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    ARTICLE

    Mardaani Khel

    Map Academy

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    Originating in the Indian Deccan region, mardaani khel was a popular armed martial art form within the Maratha regime. Popularised by Chhatrapati Shivaji, the art form involves several weapons and was an important part of the war tactics employed by the Marathas along with ganimi kava or guerilla warfare. It is performed by both men and women.

    Some of the weapons used in the mardaani khel include the dand-patta, a double-edged flexible sword measuring up to three feet with a covered handle that extends upto the wrist and, sometimes, up to the elbow. It is normally moved horizontally due to its flexible blade. Another weapon is the bhala, or spear, consisting of a six-foot long stick with a pointed metal arrow at one hand, which is used in movements very similar to the lathi (stick). A weapon that was developed resembling the spear, but one that allowed attacks over longer distances was the vita. Also consisting of a six-foot long stick, with a two feet long pointed metal piece on one end and a six-foot long rope on the other to be coiled around the hand, the vita could be flung over a distance of about ten feet and retracted with the use of the rope. Yet another weapon developed as a part of this art form is the maduvu, a weapon made of two deer horns, both pointing outwards with a grip in the centre. A much smaller yet equally fatal weapon was the bagh nakh, a contraption resembling tiger's claws that could be worn on the fingers and consisted of pointed claw-like bits on the palm. And finally, the dhop, a four-foot long sword that was different from the regular three-foot-long sword, that was a compulsory weapon to be carried by all soldiers in Shivaji's army.

    Since the art-form has evolved from real war tactics, the formations and movements take multiple opponents into consideration and account for attacks from multiple directions. This is reflected in formations where the players go back-to-back securing a 360-degree view of the opponents. Women performers wear the Nauvari saree and the men wear mandchol, a thigh-length tunic with knee-length breeches. Additionally, they wear a headdress called mundasa and leather mojaris.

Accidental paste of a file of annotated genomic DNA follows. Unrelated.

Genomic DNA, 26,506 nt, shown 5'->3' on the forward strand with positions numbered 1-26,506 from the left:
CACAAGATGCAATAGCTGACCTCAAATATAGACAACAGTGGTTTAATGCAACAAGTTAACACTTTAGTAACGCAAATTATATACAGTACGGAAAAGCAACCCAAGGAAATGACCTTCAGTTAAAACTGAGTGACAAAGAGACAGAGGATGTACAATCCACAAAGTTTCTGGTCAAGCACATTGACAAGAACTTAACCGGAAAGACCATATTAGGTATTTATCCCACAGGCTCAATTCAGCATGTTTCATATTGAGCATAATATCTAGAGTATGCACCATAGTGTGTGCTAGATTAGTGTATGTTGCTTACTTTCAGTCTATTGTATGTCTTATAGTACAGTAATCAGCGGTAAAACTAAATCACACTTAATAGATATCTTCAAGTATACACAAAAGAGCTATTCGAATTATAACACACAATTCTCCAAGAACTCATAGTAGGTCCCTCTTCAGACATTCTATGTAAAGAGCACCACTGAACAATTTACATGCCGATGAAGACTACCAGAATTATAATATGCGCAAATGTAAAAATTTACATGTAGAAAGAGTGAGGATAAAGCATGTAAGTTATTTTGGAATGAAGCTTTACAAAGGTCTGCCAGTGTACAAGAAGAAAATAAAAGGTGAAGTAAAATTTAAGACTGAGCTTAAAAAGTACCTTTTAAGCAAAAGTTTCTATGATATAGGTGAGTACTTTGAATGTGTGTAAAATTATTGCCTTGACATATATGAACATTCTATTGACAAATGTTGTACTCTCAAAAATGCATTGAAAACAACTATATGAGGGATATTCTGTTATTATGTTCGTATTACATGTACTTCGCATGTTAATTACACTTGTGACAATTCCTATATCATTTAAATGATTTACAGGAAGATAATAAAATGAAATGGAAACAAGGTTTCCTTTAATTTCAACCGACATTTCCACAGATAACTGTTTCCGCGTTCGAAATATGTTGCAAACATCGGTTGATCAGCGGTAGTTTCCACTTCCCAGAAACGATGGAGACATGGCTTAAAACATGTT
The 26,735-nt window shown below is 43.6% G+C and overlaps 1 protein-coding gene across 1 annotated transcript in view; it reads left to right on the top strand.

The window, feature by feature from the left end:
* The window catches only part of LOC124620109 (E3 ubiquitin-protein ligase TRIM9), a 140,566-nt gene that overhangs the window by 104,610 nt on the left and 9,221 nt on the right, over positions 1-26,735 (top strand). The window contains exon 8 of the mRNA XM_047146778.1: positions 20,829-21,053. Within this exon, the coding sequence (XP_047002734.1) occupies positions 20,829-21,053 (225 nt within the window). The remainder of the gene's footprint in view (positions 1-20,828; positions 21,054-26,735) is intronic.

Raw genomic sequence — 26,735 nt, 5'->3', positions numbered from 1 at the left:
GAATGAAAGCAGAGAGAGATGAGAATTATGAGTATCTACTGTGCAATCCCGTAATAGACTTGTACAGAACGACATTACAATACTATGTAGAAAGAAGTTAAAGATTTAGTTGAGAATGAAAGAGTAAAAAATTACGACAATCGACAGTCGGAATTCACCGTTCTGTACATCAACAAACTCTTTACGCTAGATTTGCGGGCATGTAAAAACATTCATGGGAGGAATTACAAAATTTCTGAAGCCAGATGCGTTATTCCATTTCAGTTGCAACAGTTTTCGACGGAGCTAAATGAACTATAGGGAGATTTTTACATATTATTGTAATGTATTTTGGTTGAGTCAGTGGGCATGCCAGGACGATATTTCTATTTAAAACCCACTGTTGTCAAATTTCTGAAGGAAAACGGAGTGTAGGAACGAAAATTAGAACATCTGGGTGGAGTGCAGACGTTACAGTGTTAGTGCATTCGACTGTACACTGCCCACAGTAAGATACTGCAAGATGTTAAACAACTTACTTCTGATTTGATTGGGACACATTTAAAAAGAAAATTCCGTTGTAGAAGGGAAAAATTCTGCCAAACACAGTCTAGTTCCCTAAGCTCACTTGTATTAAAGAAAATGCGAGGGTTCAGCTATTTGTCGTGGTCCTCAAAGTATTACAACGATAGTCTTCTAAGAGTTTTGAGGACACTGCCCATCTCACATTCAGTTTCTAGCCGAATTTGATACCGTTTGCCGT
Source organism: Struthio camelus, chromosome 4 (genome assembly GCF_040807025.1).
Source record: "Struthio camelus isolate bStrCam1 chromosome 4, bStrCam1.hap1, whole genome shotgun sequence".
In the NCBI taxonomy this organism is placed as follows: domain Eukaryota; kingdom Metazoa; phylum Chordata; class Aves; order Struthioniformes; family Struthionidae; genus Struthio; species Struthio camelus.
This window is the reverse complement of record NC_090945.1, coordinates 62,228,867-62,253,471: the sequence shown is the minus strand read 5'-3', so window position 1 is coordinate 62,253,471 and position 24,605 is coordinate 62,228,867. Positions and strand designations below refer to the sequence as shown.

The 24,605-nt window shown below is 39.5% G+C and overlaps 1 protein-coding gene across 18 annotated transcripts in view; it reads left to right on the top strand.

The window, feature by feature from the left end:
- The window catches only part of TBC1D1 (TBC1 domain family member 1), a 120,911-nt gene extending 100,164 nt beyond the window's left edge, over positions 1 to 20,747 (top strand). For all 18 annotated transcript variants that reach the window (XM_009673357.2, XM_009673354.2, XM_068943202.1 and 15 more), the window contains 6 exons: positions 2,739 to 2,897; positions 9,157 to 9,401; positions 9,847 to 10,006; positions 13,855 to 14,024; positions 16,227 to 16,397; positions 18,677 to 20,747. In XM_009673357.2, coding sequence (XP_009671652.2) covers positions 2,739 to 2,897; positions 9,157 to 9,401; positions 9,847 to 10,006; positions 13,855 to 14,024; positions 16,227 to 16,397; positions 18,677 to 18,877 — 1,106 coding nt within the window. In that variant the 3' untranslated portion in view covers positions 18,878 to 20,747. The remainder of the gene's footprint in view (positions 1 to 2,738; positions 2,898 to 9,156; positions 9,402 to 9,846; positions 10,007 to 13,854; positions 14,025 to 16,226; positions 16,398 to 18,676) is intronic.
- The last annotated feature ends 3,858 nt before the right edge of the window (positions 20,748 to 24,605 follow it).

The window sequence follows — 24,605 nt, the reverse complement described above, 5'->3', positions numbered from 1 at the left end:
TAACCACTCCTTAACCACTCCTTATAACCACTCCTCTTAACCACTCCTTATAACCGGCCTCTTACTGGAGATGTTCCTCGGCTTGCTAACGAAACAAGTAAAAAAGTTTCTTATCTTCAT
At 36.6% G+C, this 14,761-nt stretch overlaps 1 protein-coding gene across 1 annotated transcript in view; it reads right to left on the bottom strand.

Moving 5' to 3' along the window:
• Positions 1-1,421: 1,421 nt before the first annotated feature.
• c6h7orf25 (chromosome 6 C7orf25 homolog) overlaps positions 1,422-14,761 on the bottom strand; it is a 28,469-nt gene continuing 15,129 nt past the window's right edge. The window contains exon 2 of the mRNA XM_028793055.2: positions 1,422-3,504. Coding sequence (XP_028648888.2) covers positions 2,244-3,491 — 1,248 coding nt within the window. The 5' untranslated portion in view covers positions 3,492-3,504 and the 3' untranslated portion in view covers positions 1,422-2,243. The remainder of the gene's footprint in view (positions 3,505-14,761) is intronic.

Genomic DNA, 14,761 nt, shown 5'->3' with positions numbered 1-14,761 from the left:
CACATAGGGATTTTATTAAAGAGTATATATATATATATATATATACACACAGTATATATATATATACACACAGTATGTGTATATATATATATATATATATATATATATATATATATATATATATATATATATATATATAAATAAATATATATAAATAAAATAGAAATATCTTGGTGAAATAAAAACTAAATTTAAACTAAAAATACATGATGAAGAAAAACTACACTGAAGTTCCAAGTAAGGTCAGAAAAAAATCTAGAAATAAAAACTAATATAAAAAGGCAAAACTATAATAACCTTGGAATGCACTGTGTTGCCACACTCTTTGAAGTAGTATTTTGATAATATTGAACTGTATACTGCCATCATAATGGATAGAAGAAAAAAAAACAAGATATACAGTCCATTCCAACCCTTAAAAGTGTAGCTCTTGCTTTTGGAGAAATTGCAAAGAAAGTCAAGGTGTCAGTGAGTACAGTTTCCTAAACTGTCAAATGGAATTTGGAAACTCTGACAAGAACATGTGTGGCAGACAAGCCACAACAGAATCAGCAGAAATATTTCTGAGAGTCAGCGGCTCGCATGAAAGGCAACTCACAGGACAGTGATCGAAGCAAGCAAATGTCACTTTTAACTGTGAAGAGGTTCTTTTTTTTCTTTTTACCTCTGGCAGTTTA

The popularity of mardaani khel fell considerably after the British invasion and the introduction of the Arms Act (1878). Therefore, to ensure the art form’s survival, senior practitioners, known as vastads, turned it into a folk game which in the present day is performed as a part of cultural festivals and sports programmes. Presently, there are training centres in Pune, Kolhapur and Mumbai where the art of mardaani khel is taught.

     
    Bibliography

    Mediawire. “Martial Arts of India: Part 2/3 ‘Power to the people’.” The Times of India, June 28, 2021. http://timesofindia.indiatimes.com/articleshow/83919952.cms?utm_source=contentofinterest&utm_medium=text&utm_campaign=cppst

    Outlook Traveller Staff. ”Mortal Combat: Lesser Known Forms of Martial Arts in India.” Outlook Traveller, July 12, 2020. https://www.outlookindia.com/outlooktraveller/explore/story/70664/5-lesser-known-forms-of-martial-arts-in-india

    Rawal, Urvashi Dev. “Mardani Khel: Maharashtra’s talims popularise Chhatrapati Shivaji’s martial art legacy.” 30stades, January 21, 2021. https://30stades.com/2021/01/20/mardani-khel-maharashtras-talims-popularise-shivajis-martial-art-legacy-girls-self-defence/

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